North Coast fishermen received welcome news last week when the Government of Canada introduced sweeping changes to the Employment Insurance (EI) program.
New rules regarding the threshold for hours worked, entrant rules and more will take effect this month, all designed to improve upon a decades-old system that federal officials say are outdated.
Seasonal fishermen can now qualify for EI with the same eligibility requirements as other claimants in the economic area where they live.
Previously, it took 910 hours of insurable employment for claimants to claim EI benefits, and with the changes, it will now take between 420 and 700 hours.
The United Fishermen and Allied Workers’ Union (UFAWU) had voiced their concern over tough and restrictive EI qualifications this past year after the fishing season was so short. It’s estimated by the government that an additional 50,000 Canadians will be eligible for EI with the change.
Fishermen will also go from a $5,500 income earned qualifying threshold to a requirement of between $2,500 to $4,200.
Northern British Columbia was identified as one of the 15 hardest hit economic regions in the country.
As a result of this, Budget 2016 has allowed an extension of EI regular benefits by five weeks to a maximum of 50 weeks of benefits for eligible claimants in these regions. Long tenured workers in the regions may be offered an additional 20 weeks of benefits (to a maximum of 70).
“This measure will ensure that long-tenured workers, who may have spent years working in one industry or for one employer, have the financial support they need while they search for work, possibly in an entirely different industry and/or acquire the skills necessary to change careers,” explained the Government of Canada’s website.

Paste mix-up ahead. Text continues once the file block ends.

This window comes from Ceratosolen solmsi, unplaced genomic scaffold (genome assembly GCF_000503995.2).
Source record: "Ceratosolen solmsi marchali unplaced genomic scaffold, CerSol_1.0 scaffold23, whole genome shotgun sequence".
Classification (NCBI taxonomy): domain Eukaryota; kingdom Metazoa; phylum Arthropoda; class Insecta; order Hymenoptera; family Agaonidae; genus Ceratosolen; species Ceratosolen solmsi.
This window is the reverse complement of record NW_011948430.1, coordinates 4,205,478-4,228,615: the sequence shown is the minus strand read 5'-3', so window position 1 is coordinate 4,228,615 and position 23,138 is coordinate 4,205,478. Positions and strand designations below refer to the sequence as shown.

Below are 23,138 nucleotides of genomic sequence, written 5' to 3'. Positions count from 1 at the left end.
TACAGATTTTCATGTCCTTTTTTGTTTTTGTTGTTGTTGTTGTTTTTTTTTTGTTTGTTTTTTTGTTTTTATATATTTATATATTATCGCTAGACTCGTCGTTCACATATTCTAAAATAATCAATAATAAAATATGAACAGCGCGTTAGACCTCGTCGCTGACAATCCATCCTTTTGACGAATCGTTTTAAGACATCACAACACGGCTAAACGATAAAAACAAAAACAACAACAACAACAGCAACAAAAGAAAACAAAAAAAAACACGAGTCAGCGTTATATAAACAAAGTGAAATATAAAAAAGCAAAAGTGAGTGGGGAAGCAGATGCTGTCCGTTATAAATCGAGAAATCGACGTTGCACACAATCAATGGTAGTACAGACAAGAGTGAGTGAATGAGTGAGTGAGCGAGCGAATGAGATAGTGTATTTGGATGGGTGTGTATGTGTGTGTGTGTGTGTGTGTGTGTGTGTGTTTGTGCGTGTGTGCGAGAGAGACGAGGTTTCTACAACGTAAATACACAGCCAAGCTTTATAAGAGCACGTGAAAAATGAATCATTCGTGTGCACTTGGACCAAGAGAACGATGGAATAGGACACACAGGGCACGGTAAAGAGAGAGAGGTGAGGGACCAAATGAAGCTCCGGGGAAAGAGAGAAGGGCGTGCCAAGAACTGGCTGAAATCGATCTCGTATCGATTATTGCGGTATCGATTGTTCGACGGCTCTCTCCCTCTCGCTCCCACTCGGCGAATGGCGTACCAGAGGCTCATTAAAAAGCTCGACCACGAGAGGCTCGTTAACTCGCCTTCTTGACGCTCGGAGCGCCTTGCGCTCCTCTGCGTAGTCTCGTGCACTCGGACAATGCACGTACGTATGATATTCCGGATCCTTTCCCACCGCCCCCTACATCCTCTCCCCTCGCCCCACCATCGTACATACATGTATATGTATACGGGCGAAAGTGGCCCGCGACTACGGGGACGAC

Those who began a claim for regular EI benefits from Jan. 4, 2015 onward and are still unemployed will be eligible for these benefits beginning this month and the government expects this measure to help 235,000 workers until they find work, with up to $13,000 distributed per worker.
However, the Northern British Columbia economic area still includes the geographic area stretching all the way from Prince Rupert to Fort St. John, which creates problems from an employment data standpoint if some cities in the region are thriving and some aren’t. As well, the commodity-focused areas range from fishing to mining to others, and some claimants may be expected to try and get another job in their same economic area, which could be hundreds of kilometres away, while smaller economic areas such as those in urban Ontario or the Lower Mainland are much smaller and easier to gain access to when searching for other work.
“We are delivering on our commitment to improve the Employment Insurance program so that it better serves workers and employers. These changes to the EI program give Canadians access to more help when they need it,” said MaryAnn Mihychuk, Minister of Employment, Workforce Development and Labour.
Collectively, the Government of Canada expects the changes and Budget 2016 to distribute $2.7 billion over the next two years for improvements to the EI program.